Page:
Attacks on the body can powerfully offend our usual human sensitivities and mobilise our own anxieties about bodies and vulnerability. In addition, when supporting people who self-harm, pharmacy staff may become the unwitting recipient of the patient’s unwanted feelings. These communications of intolerable feelings are largely unconscious. Feelings of aggression, hatred, hopelessness, desolation, anguish, disgust and despair can be expelled through self-violence or attributing them to someone or something else. Recipients of the patient’s unwanted feelings are paradoxically often the people who are trying to help the patient, as care may be experienced as untrustworthy or even dangerous. This can take a toll on pharmacy staff having to contain the patient’s intolerable feelings, while being persecuted by the patient’s destructiveness and the fear of investigations into the pharmacist’s practice. This can lead to confusion and, if unprocessed, to unhelpful, uncaring and rejecting actions from pharmacy staff. The importance of clinical supervision and other facilitative spaces for pharmacy staff and other professionals involved in the care of people who self-harm must be prioritised. While time is in limited supply, allowing space for supervision, reflective practice and peer discussion is vital in providing good care, reducing burnout, and increasing resilience. Awareness of, and reflection on, thoughts, feelings and responses evoked in the interaction with patients allows pharmacy staff to act more thoughtfully towards the patient and other professionals, rather than becoming defensive or over-reactive; knowing that others have had similar experiences can be helpful.
Case study 1: A patient tries to buy paracetamol in a community pharmacy
Ben, a man in his mid-40s who has a regular prescription for sertraline, comes into the community pharmacy to buy four boxes of paracetamol. He looks different to usual, less kempt in his appearance. The pharmacy technician remembers the patient bought two boxes of paracetamol yesterday. They explain to him that the pharmacy is only able to sell two packets of paracetamol per day and are curious why he might need so many packets. He is taken aback and uncomfortable by the pharmacy technician’s questions. They ask if he might want to talk with a pharmacist in the consultation space. Ben tells the pharmacist that he wants to have the paracetamol on hand as a “way out” if things get too difficult and he has been drinking himself to “oblivion”. The pharmacist is left feeling very concerned about Ben’s safety. Ben denies that he has any active suicidal plans. He tells the pharmacist that he has overdosed on medication in the past, but did not get any help and still woke up the next day. The pharmacist is worried Ben might harm himself before he is next due to collect his sertraline prescription.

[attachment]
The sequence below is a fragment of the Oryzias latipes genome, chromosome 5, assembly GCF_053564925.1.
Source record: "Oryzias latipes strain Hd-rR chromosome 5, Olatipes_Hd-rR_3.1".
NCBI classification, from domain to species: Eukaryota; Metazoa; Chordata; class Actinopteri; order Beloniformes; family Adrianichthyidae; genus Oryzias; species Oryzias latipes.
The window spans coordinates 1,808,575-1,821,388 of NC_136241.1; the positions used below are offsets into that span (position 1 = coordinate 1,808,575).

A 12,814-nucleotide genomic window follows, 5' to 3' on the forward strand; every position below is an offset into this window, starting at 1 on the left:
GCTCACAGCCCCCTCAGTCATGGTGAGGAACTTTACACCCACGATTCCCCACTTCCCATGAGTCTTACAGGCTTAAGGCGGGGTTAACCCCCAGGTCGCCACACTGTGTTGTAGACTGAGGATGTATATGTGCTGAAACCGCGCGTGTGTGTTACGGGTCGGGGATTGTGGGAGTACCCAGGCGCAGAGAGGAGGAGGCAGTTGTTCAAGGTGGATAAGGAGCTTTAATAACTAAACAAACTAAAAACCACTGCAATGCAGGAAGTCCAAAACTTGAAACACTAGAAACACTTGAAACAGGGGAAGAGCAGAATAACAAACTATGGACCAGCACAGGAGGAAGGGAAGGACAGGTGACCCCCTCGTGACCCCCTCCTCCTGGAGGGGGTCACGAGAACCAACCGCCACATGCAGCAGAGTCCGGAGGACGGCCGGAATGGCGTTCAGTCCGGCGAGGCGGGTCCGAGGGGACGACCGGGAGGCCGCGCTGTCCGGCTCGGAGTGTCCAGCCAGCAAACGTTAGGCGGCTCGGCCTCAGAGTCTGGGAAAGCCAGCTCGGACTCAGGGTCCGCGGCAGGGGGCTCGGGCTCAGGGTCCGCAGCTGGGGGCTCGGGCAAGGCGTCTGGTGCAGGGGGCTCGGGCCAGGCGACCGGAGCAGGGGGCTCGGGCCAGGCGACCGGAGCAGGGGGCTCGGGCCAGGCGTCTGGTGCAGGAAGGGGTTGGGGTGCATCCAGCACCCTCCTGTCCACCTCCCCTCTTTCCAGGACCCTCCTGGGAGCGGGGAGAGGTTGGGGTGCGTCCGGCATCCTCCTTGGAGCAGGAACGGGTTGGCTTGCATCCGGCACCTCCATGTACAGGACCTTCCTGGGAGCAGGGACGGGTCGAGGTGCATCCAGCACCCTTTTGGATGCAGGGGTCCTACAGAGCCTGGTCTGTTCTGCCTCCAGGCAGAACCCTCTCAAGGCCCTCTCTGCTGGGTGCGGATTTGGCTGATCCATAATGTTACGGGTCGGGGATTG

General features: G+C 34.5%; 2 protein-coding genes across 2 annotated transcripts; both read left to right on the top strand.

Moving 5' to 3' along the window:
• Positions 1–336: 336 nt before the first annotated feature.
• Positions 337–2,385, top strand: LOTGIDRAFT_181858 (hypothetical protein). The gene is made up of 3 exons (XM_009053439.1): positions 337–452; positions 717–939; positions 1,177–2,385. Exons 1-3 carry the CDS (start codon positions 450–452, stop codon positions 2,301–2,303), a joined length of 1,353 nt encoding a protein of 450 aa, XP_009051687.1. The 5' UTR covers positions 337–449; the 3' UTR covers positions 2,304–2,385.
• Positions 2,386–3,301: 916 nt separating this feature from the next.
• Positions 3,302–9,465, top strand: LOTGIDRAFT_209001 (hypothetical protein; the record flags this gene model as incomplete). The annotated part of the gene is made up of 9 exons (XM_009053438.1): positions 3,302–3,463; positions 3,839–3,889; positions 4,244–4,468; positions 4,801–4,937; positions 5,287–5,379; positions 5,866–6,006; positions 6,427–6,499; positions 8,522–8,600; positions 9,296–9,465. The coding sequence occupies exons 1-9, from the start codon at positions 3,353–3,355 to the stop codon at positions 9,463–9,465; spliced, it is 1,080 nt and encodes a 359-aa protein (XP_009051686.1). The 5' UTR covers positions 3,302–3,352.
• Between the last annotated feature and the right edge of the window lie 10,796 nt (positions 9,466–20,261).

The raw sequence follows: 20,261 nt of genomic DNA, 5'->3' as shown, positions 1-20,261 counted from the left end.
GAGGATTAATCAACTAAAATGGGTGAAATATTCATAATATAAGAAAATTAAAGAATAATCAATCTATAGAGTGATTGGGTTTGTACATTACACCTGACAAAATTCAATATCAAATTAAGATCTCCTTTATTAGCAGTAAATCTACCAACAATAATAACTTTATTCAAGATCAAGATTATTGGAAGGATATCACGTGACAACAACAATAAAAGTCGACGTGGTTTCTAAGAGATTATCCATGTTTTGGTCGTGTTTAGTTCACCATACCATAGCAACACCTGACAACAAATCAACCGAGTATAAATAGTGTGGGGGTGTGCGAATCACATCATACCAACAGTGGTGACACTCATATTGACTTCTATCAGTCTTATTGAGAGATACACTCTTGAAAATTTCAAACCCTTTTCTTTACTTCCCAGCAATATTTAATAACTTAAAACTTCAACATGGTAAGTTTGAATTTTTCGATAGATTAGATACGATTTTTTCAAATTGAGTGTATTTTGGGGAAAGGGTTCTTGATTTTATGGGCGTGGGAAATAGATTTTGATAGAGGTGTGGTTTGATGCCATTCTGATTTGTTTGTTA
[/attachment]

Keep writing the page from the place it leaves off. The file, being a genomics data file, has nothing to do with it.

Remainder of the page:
The pharmacist explains to Ben that they cannot sell them the paracetamol knowing his intentions and that they are concerned about his safety. After being told he cannot have the medication, Ben acknowledges that his behaviour is concerning. The pharmacist agrees a safety plan with Ben that he will attend A&E. A few days later, Ben’s partner comes into the pharmacy and tells the pharmacist Ben took an overdose of paracetamol and that he is in hospital recovering. The pharmacist is concerned about hearing the news and worried that they failed to help Ben sufficiently.
How should the pharmacist learn from this experience? What opportunities should they have within their team to discuss further? Reflect on the course of action you would take in this situation before reading the next stage of the scenario.
The pharmacist should discuss their experience during a team meeting and in supervision, allowing them to process their feelings and reflect on their decision making in a more balanced, less persecutory way. It could be argued that by disclosing his previous suicide attempts directly to the pharmacist, Ben may have been seeking to expel his unacceptable feelings of helplessness and despair on to the pharmacist, to allow him to feel a degree of control. By discussing this in a supportive environment, the pharmacist would be better able to come to terms with their emotional response and use the experience as an opportunity to learn and improve their future practice.
Case study 2: A patient discloses that they are self-harming by cutting to a clinical pharmacist in a GP surgery